The Diocese of Skara (Swedish: Skara stift) is the oldest existing diocese in Sweden. It was originally a Latin bishopric of the Roman Catholic church, but since the Protestant Reformation has been a Lutheran diocese within the Church of Sweden, with its seat in Skara at Skara Cathedral. In 2014, it celebrated its 1000-year anniversary as a full diocese.[4]

Diocese of Skara

Diocesis Scarensis

Skara stift
Arms of the diocese of Skara
Deaneries11 kontrakt[1]
Coordinates58°23′11″N 13°26′21″E / 58.38639°N 13.43917°E / 58.38639; 13.43917
DenominationChurch of Sweden
Established11th century[2]
CathedralSkara Cathedral
Current leadership
BishopÅke Bonnier[3]



Catholic organisation


The diocese was first founded around 990 CE in Skara, the capital of the country of the Geats in Götaland. It covered the entire era of medieval Götaland until about 1100, when the eastern portion of the diocese was split off and formed the Diocese of Linköping. It then consisted of the provinces of Västergötland and Värmland. When the Diocese of Skara was founded, it was initially suffragan to the Archdiocese of Hamburg-Bremen until 1104 when it was transferred to the Archdiocese of Lund. In 1164 it was finally made suffragan to the Archdiocese of Uppsala, under which it remained until the Catholic diocese's dissolution during the Protestant Reformation.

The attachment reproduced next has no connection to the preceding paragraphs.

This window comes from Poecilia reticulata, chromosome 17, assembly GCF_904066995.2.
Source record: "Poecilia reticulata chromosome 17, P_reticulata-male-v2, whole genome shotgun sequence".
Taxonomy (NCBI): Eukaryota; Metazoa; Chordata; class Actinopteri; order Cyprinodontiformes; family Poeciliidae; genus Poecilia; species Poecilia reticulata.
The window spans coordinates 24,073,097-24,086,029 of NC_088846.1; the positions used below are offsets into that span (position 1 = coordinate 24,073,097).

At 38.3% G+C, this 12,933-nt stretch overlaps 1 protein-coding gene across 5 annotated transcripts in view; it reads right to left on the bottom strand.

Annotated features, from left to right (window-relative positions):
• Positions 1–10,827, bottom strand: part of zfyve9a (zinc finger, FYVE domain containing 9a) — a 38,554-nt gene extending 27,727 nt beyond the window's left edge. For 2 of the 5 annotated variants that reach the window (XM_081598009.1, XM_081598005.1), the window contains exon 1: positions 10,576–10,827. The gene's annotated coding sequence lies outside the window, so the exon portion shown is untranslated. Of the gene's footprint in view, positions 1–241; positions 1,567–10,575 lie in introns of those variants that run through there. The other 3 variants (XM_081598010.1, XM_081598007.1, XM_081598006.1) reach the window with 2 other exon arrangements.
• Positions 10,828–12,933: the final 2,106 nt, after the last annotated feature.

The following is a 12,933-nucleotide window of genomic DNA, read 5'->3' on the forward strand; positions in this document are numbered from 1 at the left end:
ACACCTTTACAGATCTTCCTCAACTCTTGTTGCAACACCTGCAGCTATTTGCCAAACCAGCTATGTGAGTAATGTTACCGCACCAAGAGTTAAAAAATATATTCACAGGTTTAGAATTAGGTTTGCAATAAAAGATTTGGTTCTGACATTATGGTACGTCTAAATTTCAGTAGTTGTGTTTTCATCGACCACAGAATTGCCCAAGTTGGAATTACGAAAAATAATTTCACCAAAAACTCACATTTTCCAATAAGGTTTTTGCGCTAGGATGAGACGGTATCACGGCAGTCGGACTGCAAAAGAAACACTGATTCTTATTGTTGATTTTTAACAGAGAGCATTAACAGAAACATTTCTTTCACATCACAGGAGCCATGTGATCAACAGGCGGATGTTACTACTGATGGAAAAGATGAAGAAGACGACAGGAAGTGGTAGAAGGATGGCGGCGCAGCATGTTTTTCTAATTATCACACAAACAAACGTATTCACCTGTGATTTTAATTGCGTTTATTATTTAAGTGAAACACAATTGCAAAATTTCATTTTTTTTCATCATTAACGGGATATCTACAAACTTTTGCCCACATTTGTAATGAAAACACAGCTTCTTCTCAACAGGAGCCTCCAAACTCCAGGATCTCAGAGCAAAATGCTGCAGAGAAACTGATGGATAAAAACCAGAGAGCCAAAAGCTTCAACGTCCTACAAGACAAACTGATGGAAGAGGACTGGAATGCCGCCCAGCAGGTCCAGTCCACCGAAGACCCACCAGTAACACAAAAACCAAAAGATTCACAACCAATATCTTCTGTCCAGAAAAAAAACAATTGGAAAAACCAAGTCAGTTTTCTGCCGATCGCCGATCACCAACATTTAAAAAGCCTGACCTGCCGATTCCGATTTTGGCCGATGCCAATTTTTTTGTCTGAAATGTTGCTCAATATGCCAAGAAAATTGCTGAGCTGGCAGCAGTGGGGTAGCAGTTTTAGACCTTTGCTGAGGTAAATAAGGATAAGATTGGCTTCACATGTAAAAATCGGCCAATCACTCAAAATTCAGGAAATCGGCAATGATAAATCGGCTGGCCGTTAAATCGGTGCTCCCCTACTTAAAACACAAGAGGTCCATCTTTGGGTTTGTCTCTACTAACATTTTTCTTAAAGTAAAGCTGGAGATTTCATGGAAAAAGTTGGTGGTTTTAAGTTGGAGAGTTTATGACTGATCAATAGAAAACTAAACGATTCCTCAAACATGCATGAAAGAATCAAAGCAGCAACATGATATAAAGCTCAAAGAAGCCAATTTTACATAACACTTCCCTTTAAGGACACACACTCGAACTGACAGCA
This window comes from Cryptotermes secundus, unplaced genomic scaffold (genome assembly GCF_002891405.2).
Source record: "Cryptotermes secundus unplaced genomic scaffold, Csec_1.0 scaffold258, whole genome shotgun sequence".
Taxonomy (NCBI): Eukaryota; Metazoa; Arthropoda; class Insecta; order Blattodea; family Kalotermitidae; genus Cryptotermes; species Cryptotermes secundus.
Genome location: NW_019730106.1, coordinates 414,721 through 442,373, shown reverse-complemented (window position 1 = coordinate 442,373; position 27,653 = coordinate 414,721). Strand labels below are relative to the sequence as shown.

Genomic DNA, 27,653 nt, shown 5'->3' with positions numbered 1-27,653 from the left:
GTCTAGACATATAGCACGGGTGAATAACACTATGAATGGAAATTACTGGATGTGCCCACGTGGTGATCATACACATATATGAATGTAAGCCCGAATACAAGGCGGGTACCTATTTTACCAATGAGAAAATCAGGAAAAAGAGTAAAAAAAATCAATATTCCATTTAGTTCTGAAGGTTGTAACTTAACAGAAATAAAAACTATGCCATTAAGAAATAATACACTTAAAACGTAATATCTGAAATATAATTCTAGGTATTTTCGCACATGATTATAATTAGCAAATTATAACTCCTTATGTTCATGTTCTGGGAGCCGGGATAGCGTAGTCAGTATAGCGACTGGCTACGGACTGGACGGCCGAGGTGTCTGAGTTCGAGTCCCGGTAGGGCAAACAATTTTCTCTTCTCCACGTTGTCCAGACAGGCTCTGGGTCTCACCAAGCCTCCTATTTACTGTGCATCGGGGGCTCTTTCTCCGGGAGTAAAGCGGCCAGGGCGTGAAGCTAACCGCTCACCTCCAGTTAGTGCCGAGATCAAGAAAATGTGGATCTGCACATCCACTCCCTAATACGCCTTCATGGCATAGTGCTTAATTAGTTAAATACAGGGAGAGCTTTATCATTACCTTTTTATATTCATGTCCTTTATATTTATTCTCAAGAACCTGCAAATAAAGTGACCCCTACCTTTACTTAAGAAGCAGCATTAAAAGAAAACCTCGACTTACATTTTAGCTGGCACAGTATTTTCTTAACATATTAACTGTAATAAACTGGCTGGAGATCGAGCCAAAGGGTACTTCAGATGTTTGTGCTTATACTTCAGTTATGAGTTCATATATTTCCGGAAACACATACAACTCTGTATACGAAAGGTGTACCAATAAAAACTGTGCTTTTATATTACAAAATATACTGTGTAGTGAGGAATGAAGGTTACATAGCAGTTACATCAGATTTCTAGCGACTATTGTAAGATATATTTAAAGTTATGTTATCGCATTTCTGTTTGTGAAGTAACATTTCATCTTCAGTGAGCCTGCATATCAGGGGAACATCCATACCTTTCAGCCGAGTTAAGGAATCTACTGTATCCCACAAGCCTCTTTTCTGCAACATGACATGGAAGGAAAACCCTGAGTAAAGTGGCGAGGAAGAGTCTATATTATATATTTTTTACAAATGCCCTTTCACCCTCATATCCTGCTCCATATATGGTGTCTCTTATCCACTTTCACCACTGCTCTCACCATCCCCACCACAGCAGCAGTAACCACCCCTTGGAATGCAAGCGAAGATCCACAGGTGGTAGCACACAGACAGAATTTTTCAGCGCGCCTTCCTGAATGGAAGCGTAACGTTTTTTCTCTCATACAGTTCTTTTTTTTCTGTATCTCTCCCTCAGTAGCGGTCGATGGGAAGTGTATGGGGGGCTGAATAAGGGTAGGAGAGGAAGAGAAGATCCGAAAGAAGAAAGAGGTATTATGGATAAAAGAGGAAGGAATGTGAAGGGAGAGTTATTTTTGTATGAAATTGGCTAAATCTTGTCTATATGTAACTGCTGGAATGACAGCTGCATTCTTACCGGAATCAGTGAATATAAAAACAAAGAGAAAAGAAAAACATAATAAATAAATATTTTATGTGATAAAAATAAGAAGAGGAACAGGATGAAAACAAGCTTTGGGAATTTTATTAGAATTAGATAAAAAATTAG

The diocese's cathedral chapter consisted latterly of a dean, an archdeacon, a subdean, and twenty-one canons. The town also had a Franciscan priory which was established around 1242 and a Dominican order priory from about 1260. At Lödöse there were also Franciscan order established in 1283 and a Dominican order established in 1286. The diocese also consisted of a Cistercian monastery at Varnhem and a Cistercian nunnery at Gudhem, founded around 1160. Besides Skara Cathedral and Varnhem Abbey, there are a large number of romanesque churches which were constructed during this period within the diocese.

In the village of Husaby there was a spring dedicated to St. Brigid of Kildare, an Irish saint. This Irish dedication may be accounted for by the fact that King Olof Skötkonung was baptized in Ireland in 1008 by Sigfrid, one of the first bishops of the diocese. St. Olaf was specially venerated in Dalby and Elgaa in Värmland.

Medieval history


When the diocese was founded in 990 there was no strict division of the country into dioceses, and missionary bishops traveled around the region preaching wherever they could. Because of this, although Odinkar Hvite the Elder functioned as the first bishop stationed at Skara about 990, Sigfrid was officially named as the first Bishop of Skara in a list of bishops in the Västgötalagen, dating to c. 1325. Sigfrid was an Englishman of Scandinavian origin, a court bishop of King Olaf I of Norway, and a monk of Glastonbury. According to the Västgötalagen, Sigfrid founded three churches in Västergötland and baptized Olof Skötkonung, the first Christian King of Sweden, at Husaby in 1008. In Skara, Odinkar was succeeded by Thurgot, the first diocesan Bishop of Skara who held the position from 1012 to 1030. He was nominally succeeded by Gotskalk, a monk of the Benedictine abbey at Lüneburg, who never left his abbey, although he had been consecrated as bishop of Skara by Archbishop Liavizo of Hamburg (1030–32). Sigfrid took over official domain as the bishop of Skara in about 1031, a position which he held until at least 1043.